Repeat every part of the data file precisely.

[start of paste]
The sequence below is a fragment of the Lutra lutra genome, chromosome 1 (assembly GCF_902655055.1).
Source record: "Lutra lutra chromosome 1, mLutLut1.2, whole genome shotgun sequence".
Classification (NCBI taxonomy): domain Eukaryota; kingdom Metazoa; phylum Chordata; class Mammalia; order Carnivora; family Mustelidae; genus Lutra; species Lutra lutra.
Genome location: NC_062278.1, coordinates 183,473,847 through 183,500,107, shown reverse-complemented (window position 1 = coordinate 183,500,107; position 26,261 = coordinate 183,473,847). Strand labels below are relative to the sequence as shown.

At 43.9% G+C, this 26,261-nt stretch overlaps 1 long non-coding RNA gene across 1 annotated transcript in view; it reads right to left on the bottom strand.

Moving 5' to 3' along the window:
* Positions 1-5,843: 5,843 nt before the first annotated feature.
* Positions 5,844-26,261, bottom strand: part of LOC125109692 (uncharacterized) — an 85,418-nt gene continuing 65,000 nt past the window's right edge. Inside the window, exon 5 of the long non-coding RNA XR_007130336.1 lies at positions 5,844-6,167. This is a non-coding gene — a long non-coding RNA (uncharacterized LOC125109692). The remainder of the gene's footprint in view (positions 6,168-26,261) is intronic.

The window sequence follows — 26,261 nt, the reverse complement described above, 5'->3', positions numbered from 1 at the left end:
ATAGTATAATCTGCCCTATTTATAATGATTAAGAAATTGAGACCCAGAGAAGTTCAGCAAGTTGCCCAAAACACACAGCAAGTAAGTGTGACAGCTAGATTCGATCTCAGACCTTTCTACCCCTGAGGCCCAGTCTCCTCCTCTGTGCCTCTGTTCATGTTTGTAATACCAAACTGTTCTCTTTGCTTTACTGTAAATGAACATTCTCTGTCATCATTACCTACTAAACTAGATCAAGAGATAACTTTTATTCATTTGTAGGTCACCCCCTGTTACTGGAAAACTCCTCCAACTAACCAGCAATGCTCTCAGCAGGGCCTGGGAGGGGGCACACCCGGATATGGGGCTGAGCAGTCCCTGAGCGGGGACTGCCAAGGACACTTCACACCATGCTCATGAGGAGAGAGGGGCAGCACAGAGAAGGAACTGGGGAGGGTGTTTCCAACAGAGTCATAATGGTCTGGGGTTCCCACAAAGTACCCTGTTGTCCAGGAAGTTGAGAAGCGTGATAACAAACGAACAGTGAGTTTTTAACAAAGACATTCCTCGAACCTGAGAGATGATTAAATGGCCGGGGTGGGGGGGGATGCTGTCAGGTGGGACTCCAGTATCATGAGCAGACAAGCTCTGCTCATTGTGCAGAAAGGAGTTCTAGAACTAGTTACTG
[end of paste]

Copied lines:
The sequence below is a fragment of the Lutra lutra genome, chromosome 1 (assembly GCF_902655055.1).
Source record: "Lutra lutra chromosome 1, mLutLut1.2, whole genome shotgun sequence".
Classification (NCBI taxonomy): domain Eukaryota; kingdom Metazoa; phylum Chordata; class Mammalia; order Carnivora; family Mustelidae; genus Lutra; species Lutra lutra.
Genome location: NC_062278.1, coordinates 183,473,847 through 183,500,107, shown reverse-complemented (window position 1 = coordinate 183,500,107; position 26,261 = coordinate 183,473,847). Strand labels below are relative to the sequence as shown.

At 43.9% G+C, this 26,261-nt stretch overlaps 1 long non-coding RNA gene across 1 annotated transcript in view; it reads right to left on the bottom strand.

Moving 5' to 3' along the window:
* Positions 1-5,843: 5,843 nt before the first annotated feature.
* Positions 5,844-26,261, bottom strand: part of LOC125109692 (uncharacterized) — an 85,418-nt gene continuing 65,000 nt past the window's right edge. Inside the window, exon 5 of the long non-coding RNA XR_007130336.1 lies at positions 5,844-6,167. This is a non-coding gene — a long non-coding RNA (uncharacterized LOC125109692). The remainder of the gene's footprint in view (positions 6,168-26,261) is intronic.

The window sequence follows — 26,261 nt, the reverse complement described above, 5'->3', positions numbered from 1 at the left end:
ATAGTATAATCTGCCCTATTTATAATGATTAAGAAATTGAGACCCAGAGAAGTTCAGCAAGTTGCCCAAAACACACAGCAAGTAAGTGTGACAGCTAGATTCGATCTCAGACCTTTCTACCCCTGAGGCCCAGTCTCCTCCTCTGTGCCTCTGTTCATGTTTGTAATACCAAACTGTTCTCTTTGCTTTACTGTAAATGAACATTCTCTGTCATCATTACCTACTAAACTAGATCAAGAGATAACTTTTATTCATTTGTAGGTCACCCCCTGTTACTGGAAAACTCCTCCAACTAACCAGCAATGCTCTCAGCAGGGCCTGGGAGGGGGCACACCCGGATATGGGGCTGAGCAGTCCCTGAGCGGGGACTGCCAAGGACACTTCACACCATGCTCATGAGGAGAGAGGGGCAGCACAGAGAAGGAACTGGGGAGGGTGTTTCCAACAGAGTCATAATGGTCTGGGGTTCCCACAAAGTACCCTGTTGTCCAGGAAGTTGAGAAGCGTGATAACAAACGAACAGTGAGTTTTTAACAAAGACATTCCTCGAACCTGAGAGATGATTAAATGGCCGGGGTGGGGGGGGATGCTGTCAGGTGGGACTCCAGTATCATGAGCAGACAAGCTCTGCTCATTGTGCAGAAAGGAGTTCTAGAACTAGTTACTG